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Features | July Reads

For me July started out as a good reading month full of many beautifully written books, from the verse format of Clap When You Land (Elizabeth Acevedo), to the lyrical feel of Girl, Woman, Other (Bernadine Evaristo) and poetry collection Surge (Jay Bernard). Towards the end of the month and heading into August I've hit a little bit of a slump, but luckily I still have quite a few titles to share with you today.

Clap When You Land (Elizabeth Acevedo) is a book that everyone has been talking about lately and I can confirm that it’s definitely deserving of the hype! The book shares the story of two teenage girls, one living in the Dominican Republic, the other in the USA, who are brought together by the tragic loss of their father. I absolutely loved the dual narration and the way the book was written so beautifully in verse. It was such an enjoyable reading experience that I sped through the book in two days and am looking forward to reading more of Elizabeth Acevedo’s work in future.

My library reservation for Girl, Woman, Other (Bernadine Evaristo) also arrived this month and, similarly to with Clap When You Land, I can certainly understand why so many people have rated this book so highly. Girl, Woman, Other is a collection of short stories each focusing on a different character, mostly Black British women, and I really loved the clever ways that they were all connected together. I’m sure many of you have already picked up this Booker Prize winning novel, but if you haven't I would definitely recommend adding it to your summer TBRs.

My book club pick for July (books with maps) was Children Of Blood And Bone by Tomi Adeyemi. Although I don’t read a huge amount of YA Fantasy, I had heard such amazing things about this 2018 release and I wasn’t disappointed. Alternating between the perspectives of Zelie, Amari and Inan, this book takes you on an action-packed adventure filled with many exciting moments alongisde some very heartbreaking ones. I really enjoyed the multiple perspectives and each character’s arc as well as the writing style, in particular the descriptions of the story’s setting. At the time of writing this post I’m part way through reading the sequel Children Of Virtue and Vengeance.

I also picked up a couple of other enjoyable YA books this month, including the latest releases from Jenn Bennett and Juno Dawson. Chasing Lucky* (Jenn Bennett) follows budding photographer Josie Saint-Martin as she moves back to the small town she grew up in and is reunited with her childhood best friend Lucky. This a contemporary novel with themes of first love, friendship and family, and I adored the small town setting as well as the fact that the Saint-Martin’s run a bookstore (!). Overall I didn’t enjoy Chasing Lucky quite as much as Alex, Approximately (which I read a a few months ago) but I liked the way the story unfolded and it was still a cute summer read.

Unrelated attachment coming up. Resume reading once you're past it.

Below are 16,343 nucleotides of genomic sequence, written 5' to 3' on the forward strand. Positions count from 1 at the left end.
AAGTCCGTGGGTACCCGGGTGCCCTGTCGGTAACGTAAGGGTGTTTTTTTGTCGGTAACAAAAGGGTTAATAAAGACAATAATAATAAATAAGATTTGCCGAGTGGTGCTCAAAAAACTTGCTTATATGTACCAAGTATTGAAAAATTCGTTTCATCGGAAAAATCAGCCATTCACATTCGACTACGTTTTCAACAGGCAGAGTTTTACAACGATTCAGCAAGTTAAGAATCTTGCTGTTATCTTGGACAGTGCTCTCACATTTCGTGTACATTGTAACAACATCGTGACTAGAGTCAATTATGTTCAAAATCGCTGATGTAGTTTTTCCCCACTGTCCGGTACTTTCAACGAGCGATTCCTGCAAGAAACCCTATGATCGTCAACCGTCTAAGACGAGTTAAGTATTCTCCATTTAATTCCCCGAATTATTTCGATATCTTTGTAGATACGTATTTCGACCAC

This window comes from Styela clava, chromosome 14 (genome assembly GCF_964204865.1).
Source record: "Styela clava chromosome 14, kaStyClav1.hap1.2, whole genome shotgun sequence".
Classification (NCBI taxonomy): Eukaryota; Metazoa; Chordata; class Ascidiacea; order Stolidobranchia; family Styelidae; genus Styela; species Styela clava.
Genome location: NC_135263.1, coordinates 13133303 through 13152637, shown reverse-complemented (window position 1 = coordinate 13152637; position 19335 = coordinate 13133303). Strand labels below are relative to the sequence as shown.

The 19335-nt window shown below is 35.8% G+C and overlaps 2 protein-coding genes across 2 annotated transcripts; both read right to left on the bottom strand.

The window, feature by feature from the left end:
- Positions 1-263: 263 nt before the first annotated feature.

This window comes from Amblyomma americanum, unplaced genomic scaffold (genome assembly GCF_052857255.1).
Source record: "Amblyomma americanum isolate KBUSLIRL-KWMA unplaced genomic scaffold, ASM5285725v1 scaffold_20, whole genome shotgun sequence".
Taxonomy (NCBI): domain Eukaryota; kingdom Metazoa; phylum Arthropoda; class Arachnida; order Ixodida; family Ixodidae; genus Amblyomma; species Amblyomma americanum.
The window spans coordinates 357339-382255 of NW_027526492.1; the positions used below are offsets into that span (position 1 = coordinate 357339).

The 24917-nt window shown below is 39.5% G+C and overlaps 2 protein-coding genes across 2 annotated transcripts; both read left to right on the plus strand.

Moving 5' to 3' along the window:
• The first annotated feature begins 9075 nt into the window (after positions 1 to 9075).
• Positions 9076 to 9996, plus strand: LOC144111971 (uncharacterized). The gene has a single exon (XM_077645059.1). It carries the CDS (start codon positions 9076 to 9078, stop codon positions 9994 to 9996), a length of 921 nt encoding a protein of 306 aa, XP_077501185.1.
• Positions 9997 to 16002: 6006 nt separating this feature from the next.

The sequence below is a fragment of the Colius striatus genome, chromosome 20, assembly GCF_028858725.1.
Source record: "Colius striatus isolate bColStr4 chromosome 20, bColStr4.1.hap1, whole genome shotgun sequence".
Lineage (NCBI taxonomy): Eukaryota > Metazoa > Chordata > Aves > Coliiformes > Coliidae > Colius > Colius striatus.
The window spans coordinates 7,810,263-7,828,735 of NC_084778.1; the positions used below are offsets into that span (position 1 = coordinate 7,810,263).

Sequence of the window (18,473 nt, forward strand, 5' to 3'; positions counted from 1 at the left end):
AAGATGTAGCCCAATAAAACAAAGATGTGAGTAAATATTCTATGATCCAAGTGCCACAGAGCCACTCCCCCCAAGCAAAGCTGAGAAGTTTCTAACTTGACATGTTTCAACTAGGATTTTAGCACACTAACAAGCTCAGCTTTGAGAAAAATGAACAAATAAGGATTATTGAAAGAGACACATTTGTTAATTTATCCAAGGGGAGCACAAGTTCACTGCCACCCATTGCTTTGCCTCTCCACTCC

Wonderland (Juno Dawson) is a YA re-telling of Alice in Wonderland with themes of gender, privilege, mental health and relationships. I thought the way that the characters from the original story were incorporated into this new version was clever and enjoyed the little mentions of characters from other books in the London Trilogy too. Again, I didn’t love it quite as much as Juno’s previous release Meat Market, but it was still a great read and one to add to your summer reading lists.

Over in non-fiction I borrowed Caroline Hirons' recent release Skincare: The Ultimate No-Nonsense Guide, via my library app. I won’t say too much about he book here as I’m hoping to share a full review soon, but I can confirm that I read it in just two days and immediately ordered both a copy of the book and a bunch of new skincare products to try!

I don’t often read a lot of poetry but when I saw Surge (Jay Bernard) listed in the Award Winners section of my library app I was intrigued by the description and decided to reserve it. At the time it was available it wasn’t the next book on my TBR but I decided to have a quick look anyway and was so drawn in by the author’s note that I ended up reading the whole book in two sittings that same day. The collection includes several poems influenced by tragic events such as the New Cross Massacre and Grenfell. It’s only a short read but it’s full of powerful words.

The final book I wanted to talk about this month is This Lovely City by Louise Hare. I was admittedly initially drawn in by the beautiful cover design and when I read the blurb I knew I had to read this debut novel. The book tells the story of Lawrie who has arrived in England on the Empire Windrush following World War II and centres around his relationship with Evie, the girl next door. When Lawrie finds himself in the wrong place at the wrong time, he is caught up in a police investigation and the book explores the topics of discrimination and racial bias in the UK. I listened to the audiobook, which was narrated from the perspectives of both Laurie and Evie and really enjoyed the story in this format. If you are interested in learning about the more recent Windrush scandal I would also recommend both the BBC drama Sitting In Limbo, based on the true story of Anthony Bryan, and documentary The Unwanted: The Secret Windrush Files (available on iPlayer in the UK).

*Review copy of Chasing Lucky provided by Netgalley/Simon & Schuster Children's UK

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